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Versed after Narcan for OD patients?

Discussion in 'ALS Discussion' started by Sally Jones, Mar 21, 2018.

  1. Sally Jones

    Sally Jones Forum Ride Along

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    What’s your opinion of giving Versed for possible combative behavior following Narcan administration that brought back respiratory drive?
    Unresponsive patient, alcohol smell on patient, bloody new AC track mark, patient at known drug/ frequent 911 response location.
     
  2. mgr22

    mgr22 Forum Asst. Chief

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    Sally, I know this isn't an answer to your question, but was the Narcan titrated? Or is this all hypothetical?
     
    EpiEMS likes this.
  3. SpecialK

    SpecialK Forum Captain

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    I'd just not give them the naloxone.

    It's much easier to put in an LMA and ventilate somebody who might have a stuffed blue noggin and let the hospital slowly wake them up where they have lots of light and personnel and resources than in the back of an ambulance, or worse, on their lounge floor.
     
    TXmed likes this.
  4. Sally Jones

    Sally Jones Forum Ride Along

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    Narcan intranasal 2 mg given to unresponsive OD patient that had fresh track marks, alcohol smell at frequent 911 response location for similar calls. Not hypothetical.
     
  5. Sally Jones

    Sally Jones Forum Ride Along

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    Yes I agree with you.
     
  6. Sally Jones

    Sally Jones Forum Ride Along

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    Narcan intranasal 2 mg given to unresponsive OD patient that had fresh track marks, alcohol smell at frequent 911 response location for similar calls. Not hypothetical.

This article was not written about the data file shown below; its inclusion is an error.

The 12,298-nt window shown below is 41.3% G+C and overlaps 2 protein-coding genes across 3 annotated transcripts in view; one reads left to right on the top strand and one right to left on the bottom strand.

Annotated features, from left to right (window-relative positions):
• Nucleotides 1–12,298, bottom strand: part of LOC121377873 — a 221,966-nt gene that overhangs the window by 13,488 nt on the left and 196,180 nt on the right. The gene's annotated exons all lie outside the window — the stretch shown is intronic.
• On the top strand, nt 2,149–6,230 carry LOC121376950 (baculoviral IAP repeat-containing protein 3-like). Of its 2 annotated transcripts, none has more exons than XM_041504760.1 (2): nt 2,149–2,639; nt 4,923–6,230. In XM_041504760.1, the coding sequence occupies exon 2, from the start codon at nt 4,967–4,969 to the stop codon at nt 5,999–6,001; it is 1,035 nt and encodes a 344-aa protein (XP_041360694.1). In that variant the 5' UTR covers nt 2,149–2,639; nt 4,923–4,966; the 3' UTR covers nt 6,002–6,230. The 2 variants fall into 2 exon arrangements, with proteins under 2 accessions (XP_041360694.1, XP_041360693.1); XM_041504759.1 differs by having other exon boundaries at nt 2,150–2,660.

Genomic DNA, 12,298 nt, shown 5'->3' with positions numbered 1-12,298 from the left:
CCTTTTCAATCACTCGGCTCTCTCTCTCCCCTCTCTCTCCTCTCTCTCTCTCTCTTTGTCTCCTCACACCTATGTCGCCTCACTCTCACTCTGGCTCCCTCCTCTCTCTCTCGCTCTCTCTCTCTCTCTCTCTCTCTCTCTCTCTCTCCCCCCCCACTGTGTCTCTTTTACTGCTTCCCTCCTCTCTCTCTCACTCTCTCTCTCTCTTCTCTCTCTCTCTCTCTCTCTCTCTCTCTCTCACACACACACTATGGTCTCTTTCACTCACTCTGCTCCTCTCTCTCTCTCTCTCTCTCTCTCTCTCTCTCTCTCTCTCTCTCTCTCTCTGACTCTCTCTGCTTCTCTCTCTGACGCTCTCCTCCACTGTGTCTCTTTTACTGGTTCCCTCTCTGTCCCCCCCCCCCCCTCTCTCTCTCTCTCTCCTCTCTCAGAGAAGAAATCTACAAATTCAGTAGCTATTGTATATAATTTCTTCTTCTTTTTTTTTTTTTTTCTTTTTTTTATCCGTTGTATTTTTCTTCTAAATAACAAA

7. mgr22

    mgr22 Forum Asst. Chief

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    So, sounds like the combativeness was secondary to all-or-nothing, BLS-level dosing. I haven't been in that situation, but benzos have certainly been an option at the hospital for combativeness after excessive Narcan prehospitally.
     
  8. Peak

    Peak ED/Prehospital Registered Nurse

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    I would have rather supported their airway and respirations that have given the narcan in the first place. I would have bagged, dropped an LMA, or just tubed them depending on their presentation and how far we are from the hospital. Depending on how they were found and what there clinical presentation is they may have earned themselves imaging that is now going to be almost impossible, IV access will be more difficult, and arterial sampling will be near unobtainable. To me narcan is something we start on borderline patients when we don't want to tube in the ED, but either way they are likely to earn themselves an admission. I can only remember giving narcan once in the field and it was on a little old lady who accidently took too many MS Cotins after her hip surgery.

    If someone gave narcan prior to my arrival and we now have a combative patient, yes you can give versed but understand that narcan does have some effects on benzodiazepines. You could also consider ketamine or haldol depending on clinical presentation. In the ED if we needed them back down for procedures I would plan on giving 1-2 mg/kg IV or 5 mg/kg IM ketamine.
     
  9. Sally Jones